Update 12/3/2014: Less than eight hours before Scott Panetti was scheduled to die, a federal appeals court ordered a stay of execution in order to “fully consider the late arriving and complex legal questions at issue.” Panetti’s lawyers responded in a statement: “Mr. Panetti’s illness, schizophrenia, was present for years prior to the crime, profoundly affected his trial, and appears to have worsened in recent years. Mr. Panetti has not had a competency evaluation in seven years, and we believe that today’s ruling is the first step in a process which will clearly demonstrate that Mr. Panetti is too severely mentally ill to be executed.”
Today the Texas Board of Pardons and Parole voted 7-0 against recommending clemency for Scott Panetti, a severely mentally ill death row inmate who is now infamous for having represented himself at trial wearing a purple cowboy suit.
Panetti, first diagnosed with schizophrenia in 1978, was convicted of capital murder after he shaved his head, donned camo fatigues, and shot his in-laws in 1992 in a psychotic rage. But today, not even his victims think he should be executed. His ex-wife has said publicly that she believes he is deeply sick and should be spared. In the past month, a host of prominent conservatives and evangelicals have joined with death penalty opponents, mental-health groups, the European Union, the nation of Bulgaria, a former Texas governor, libertarian cult figure Ron Paul, and myriad others who have called on the board and Texas Gov. Rick Perry to spare Panetti. But even that wasn’t enough to sway the governor-appointed board.
The decision means that Panetti’s last real hope of avoiding execution on Wednesday lies with the US Supreme Court. Texas law doesn’t give the governor independent authority to commute a sentence unless the pardons board recommends such a move—although Perry could order a one-time 30-day delay. Every Texas court that has heard Panetti’s appeals in recent weeks has ruled against him, despite powerful dissents from conservative Republican judges.
With the execution less than 48 hours away, Panetti’s lawyers have filed two petitions with the high court asking the justices to halt the execution and review the case to determine whether executing the mentally ill violates the Eighth Amendment. They also argue that Panetti hasn’t had a mental competency hearing in seven years, and that his mental state has deteriorated significantly during that time. (He now apparently believes there’s a listening device implanted in his tooth, for instance.)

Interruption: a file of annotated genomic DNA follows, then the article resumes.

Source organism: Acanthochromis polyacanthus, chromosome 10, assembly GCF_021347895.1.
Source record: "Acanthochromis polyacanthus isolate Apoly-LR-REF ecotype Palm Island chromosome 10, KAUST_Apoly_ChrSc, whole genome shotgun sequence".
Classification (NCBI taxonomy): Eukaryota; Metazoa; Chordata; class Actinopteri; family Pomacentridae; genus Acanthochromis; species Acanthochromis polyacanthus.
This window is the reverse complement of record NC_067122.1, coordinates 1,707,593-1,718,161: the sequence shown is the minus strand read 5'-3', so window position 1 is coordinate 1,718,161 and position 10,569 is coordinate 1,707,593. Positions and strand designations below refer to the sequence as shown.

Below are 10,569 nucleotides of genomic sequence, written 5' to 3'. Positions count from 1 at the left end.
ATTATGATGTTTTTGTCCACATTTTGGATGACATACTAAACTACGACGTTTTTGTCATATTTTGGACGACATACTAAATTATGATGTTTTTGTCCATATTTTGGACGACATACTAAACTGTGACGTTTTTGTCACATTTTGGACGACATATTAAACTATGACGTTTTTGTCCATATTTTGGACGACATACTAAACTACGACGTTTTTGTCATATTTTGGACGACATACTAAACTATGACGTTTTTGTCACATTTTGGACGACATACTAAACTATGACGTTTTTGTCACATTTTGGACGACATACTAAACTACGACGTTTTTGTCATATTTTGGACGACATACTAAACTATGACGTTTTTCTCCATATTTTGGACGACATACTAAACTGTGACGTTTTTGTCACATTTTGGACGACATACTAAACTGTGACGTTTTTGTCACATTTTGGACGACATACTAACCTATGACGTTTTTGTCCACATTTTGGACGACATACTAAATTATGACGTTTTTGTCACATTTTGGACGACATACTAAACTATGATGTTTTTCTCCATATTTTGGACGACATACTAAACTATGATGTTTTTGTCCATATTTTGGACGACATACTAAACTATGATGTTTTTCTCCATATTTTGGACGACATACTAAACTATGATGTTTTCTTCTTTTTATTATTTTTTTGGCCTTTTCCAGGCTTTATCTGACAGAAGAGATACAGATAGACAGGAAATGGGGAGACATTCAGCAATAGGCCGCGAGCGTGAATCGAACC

This is a similar issue to the one that won Panetti a reprieve in 2007, when the Supreme Court ruled that he hadn’t been afforded due process in assessing his competency to be executed. (A previous Supreme Court ruling bans use of the death penalty on people who can’t understand the nature of their punishment.) The 2007 decision gave Panetti the right to a hearing on his mental competency, but the hearing didn’t do him much good. Even though Panetti still believed he was going to be executed for preaching the Gospel, and despite the fact that all but one of the doctors who testified in the hearing believed he was seriously mentally ill, the lower courts green-lighted his execution anyway. The Supreme Court denied his last appeal of those decisions this past October, clearing the way for his December 3 execution.
The Supreme Court hasn’t been especially sympathetic lately to arguments about mental illness and the death penalty. Last year, it refused to block the execution of another seriously mentally ill inmate in Florida, John Ferguson, who went to his death believing he was the prince of God. But Panetti’s pro bono lawyers, Kathryn Kase and Greg Wiercioch, argue that public opinion on the issue is changing, and that the law needs to change with it. They cite a new poll showing that nearly 60 percent of Americans oppose executing someone with a serious mental illness. They also reference new research showing that juries and judges today are far less likely to choose death for a mentally ill defendant than they were 20 or 30 years ago. In 11 former and current death penalty states that allow for a “guilty but mentally ill” verdict, there hasn’t been a death sentence imposed on a mentally ill person in at least 20 years.
The Supreme Court petitions also seem clearly targeted at Justice Anthony Kennedy, who was the swing vote in Panetti’s favor in 2007, and who is somewhat fond of citing international law in his opinions. Panetti’s lawyers emphasize that executing the mentally ill is considered a major human rights violation by most other civilized countries. We’ll soon know whether these arguments are proving persuasive, as Texas is moving full steam ahead for Panetti’s lethal injection. The high court will have to act quickly one way or another.
The following infographic was created by the Texas Defender Service, a nonprofit group that seeks to fix the flaws in the death penalty process and ensure fair representation for capital defendants: